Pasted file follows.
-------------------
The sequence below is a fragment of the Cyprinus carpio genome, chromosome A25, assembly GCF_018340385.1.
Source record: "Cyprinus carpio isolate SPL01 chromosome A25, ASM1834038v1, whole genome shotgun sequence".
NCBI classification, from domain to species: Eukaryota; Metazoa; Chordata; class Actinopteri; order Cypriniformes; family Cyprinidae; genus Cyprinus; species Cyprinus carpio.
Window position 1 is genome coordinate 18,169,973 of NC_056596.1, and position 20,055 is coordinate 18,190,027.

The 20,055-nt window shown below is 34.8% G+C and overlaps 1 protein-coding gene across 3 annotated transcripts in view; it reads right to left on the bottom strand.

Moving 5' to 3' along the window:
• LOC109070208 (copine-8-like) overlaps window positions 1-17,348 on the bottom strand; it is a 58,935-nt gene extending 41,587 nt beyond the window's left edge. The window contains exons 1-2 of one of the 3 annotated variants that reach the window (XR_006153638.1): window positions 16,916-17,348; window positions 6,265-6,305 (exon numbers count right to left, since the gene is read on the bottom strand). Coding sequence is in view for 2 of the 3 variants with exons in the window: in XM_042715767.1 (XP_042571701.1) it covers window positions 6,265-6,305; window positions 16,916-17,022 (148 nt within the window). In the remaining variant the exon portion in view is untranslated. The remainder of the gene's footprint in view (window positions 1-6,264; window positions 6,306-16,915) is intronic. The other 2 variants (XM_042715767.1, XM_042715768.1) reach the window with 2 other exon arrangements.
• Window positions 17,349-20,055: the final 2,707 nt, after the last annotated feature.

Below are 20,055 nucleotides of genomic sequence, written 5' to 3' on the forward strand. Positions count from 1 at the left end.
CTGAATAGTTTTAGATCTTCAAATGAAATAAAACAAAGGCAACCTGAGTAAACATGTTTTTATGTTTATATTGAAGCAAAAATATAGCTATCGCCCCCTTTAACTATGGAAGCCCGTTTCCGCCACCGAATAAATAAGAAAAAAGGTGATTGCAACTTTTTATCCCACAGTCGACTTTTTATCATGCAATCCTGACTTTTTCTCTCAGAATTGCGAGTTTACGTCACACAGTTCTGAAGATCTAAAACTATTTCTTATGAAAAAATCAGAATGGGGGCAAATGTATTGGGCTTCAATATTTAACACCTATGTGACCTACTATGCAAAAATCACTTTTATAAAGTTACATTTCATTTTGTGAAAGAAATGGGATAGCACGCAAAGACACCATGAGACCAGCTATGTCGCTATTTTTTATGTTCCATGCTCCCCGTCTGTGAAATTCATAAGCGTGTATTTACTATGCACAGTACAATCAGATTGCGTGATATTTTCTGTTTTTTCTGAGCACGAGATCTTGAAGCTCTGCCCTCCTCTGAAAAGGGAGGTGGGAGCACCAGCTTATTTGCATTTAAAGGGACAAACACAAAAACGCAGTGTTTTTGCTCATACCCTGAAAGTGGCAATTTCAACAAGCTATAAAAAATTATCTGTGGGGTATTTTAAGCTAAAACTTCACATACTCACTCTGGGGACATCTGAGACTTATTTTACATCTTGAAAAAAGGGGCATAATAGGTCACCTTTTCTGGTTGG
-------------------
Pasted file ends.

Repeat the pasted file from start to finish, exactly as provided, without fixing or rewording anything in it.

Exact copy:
The sequence below is a fragment of the Cyprinus carpio genome, chromosome A25, assembly GCF_018340385.1.
Source record: "Cyprinus carpio isolate SPL01 chromosome A25, ASM1834038v1, whole genome shotgun sequence".
NCBI classification, from domain to species: Eukaryota; Metazoa; Chordata; class Actinopteri; order Cypriniformes; family Cyprinidae; genus Cyprinus; species Cyprinus carpio.
Window position 1 is genome coordinate 18,169,973 of NC_056596.1, and position 20,055 is coordinate 18,190,027.

The 20,055-nt window shown below is 34.8% G+C and overlaps 1 protein-coding gene across 3 annotated transcripts in view; it reads right to left on the bottom strand.

Moving 5' to 3' along the window:
• LOC109070208 (copine-8-like) overlaps window positions 1-17,348 on the bottom strand; it is a 58,935-nt gene extending 41,587 nt beyond the window's left edge. The window contains exons 1-2 of one of the 3 annotated variants that reach the window (XR_006153638.1): window positions 16,916-17,348; window positions 6,265-6,305 (exon numbers count right to left, since the gene is read on the bottom strand). Coding sequence is in view for 2 of the 3 variants with exons in the window: in XM_042715767.1 (XP_042571701.1) it covers window positions 6,265-6,305; window positions 16,916-17,022 (148 nt within the window). In the remaining variant the exon portion in view is untranslated. The remainder of the gene's footprint in view (window positions 1-6,264; window positions 6,306-16,915) is intronic. The other 2 variants (XM_042715767.1, XM_042715768.1) reach the window with 2 other exon arrangements.
• Window positions 17,349-20,055: the final 2,707 nt, after the last annotated feature.

Below are 20,055 nucleotides of genomic sequence, written 5' to 3' on the forward strand. Positions count from 1 at the left end.
CTGAATAGTTTTAGATCTTCAAATGAAATAAAACAAAGGCAACCTGAGTAAACATGTTTTTATGTTTATATTGAAGCAAAAATATAGCTATCGCCCCCTTTAACTATGGAAGCCCGTTTCCGCCACCGAATAAATAAGAAAAAAGGTGATTGCAACTTTTTATCCCACAGTCGACTTTTTATCATGCAATCCTGACTTTTTCTCTCAGAATTGCGAGTTTACGTCACACAGTTCTGAAGATCTAAAACTATTTCTTATGAAAAAATCAGAATGGGGGCAAATGTATTGGGCTTCAATATTTAACACCTATGTGACCTACTATGCAAAAATCACTTTTATAAAGTTACATTTCATTTTGTGAAAGAAATGGGATAGCACGCAAAGACACCATGAGACCAGCTATGTCGCTATTTTTTATGTTCCATGCTCCCCGTCTGTGAAATTCATAAGCGTGTATTTACTATGCACAGTACAATCAGATTGCGTGATATTTTCTGTTTTTTCTGAGCACGAGATCTTGAAGCTCTGCCCTCCTCTGAAAAGGGAGGTGGGAGCACCAGCTTATTTGCATTTAAAGGGACAAACACAAAAACGCAGTGTTTTTGCTCATACCCTGAAAGTGGCAATTTCAACAAGCTATAAAAAATTATCTGTGGGGTATTTTAAGCTAAAACTTCACATACTCACTCTGGGGACATCTGAGACTTATTTTACATCTTGAAAAAAGGGGCATAATAGGTCACCTTTTCTGGTTGG